EconPapers    
Economics at your fingertips  
 

Immigrant franchise and immigration policy: Evidence from the Progressive Era

Costanza Biavaschi and Giovanni Facchini ()

No 14684, CEPR Discussion Papers from C.E.P.R. Discussion Papers

Abstract: What is the role played by immigrant groups in shaping migration policy in the destination country? We address this question exploiting cross-state variation in U.S. citizens' access to the franchise, due to the presence of residency requirements. First we document that naturalized immigrants were more geographically mobile than natives. Second, congressmen representing districts with large numbers of naturalized U.S. citizens were more likely to support an open migration policy, but this effect is reversed once we account for residency requirements. Our results indicate that electoral accountability of U.S. congressmen to naturalized immigrants was a key factor in explaining this outcome.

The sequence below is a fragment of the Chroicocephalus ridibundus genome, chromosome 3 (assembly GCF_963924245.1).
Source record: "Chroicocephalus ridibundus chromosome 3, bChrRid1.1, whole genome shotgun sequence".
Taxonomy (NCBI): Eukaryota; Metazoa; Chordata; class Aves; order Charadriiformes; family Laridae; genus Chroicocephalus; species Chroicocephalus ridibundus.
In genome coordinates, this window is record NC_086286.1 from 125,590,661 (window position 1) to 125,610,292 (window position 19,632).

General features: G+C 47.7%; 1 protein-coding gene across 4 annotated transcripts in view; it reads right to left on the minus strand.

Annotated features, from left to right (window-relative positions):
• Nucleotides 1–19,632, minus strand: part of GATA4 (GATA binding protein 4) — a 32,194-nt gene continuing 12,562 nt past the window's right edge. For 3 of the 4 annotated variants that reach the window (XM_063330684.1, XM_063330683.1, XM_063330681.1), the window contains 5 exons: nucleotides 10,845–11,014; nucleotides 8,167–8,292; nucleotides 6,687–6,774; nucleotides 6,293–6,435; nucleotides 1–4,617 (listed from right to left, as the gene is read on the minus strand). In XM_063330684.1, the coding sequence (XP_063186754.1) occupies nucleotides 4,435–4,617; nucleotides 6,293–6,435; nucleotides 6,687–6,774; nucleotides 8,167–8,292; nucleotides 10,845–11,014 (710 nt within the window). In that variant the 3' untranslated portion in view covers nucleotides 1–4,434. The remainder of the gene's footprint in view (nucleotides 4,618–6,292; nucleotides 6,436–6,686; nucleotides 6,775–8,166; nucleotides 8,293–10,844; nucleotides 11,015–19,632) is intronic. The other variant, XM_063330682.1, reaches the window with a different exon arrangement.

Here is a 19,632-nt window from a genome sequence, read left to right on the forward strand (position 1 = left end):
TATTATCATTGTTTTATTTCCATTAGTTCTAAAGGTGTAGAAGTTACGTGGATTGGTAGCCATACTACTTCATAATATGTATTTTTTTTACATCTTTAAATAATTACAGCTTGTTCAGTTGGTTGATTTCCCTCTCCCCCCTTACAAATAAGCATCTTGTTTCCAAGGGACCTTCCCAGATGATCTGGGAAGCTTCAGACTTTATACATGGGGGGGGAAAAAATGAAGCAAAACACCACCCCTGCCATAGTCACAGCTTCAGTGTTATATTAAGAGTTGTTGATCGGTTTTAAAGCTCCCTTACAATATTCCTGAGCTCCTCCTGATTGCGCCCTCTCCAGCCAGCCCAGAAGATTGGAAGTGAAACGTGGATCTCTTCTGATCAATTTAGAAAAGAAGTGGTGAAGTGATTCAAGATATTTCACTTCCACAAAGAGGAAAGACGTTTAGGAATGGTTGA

Keywords: immigration policy; political economy (search for similar items in EconPapers)
JEL-codes: F22 J61 (search for similar items in EconPapers)
Date: 2020-04
New Economics Papers: this item is included in nep-int and nep-ure
References: Add references at CitEc
Citations: Track citations by RSS feed

Downloads: (external link)
http://www.cepr.org/active/publications/discussion_papers/dp.php?dpno=14684 (application/pdf)
CEPR Discussion Papers are free to download for our researchers, subscribers and members. If you fall into one of these categories but have trouble downloading our papers, please contact us at subscribers@cepr.org

Related works:
Working Paper: Immigrant Franchise and Immigration Policy: Evidence from the Progressive Era (2020) Downloads
This item may be available elsewhere in EconPapers: Search for items with the same title.

Export reference: BibTeX RIS (EndNote, ProCite, RefMan) HTML/Text

Persistent link: https://EconPapers.repec.org/RePEc:cpr:ceprdp:14684

Ordering information: This working paper can be ordered from
http://www.cepr.org/ ... rs/dp.php?dpno=14684

Access Statistics for this paper

More papers in CEPR Discussion Papers from C.E.P.R. Discussion Papers Centre for Economic Policy Research, 33 Great Sutton Street, London EC1V 0DX.
Bibliographic data for series maintained by ().

 
Page updated 2021-02-03
Handle: RePEc:cpr:ceprdp:14684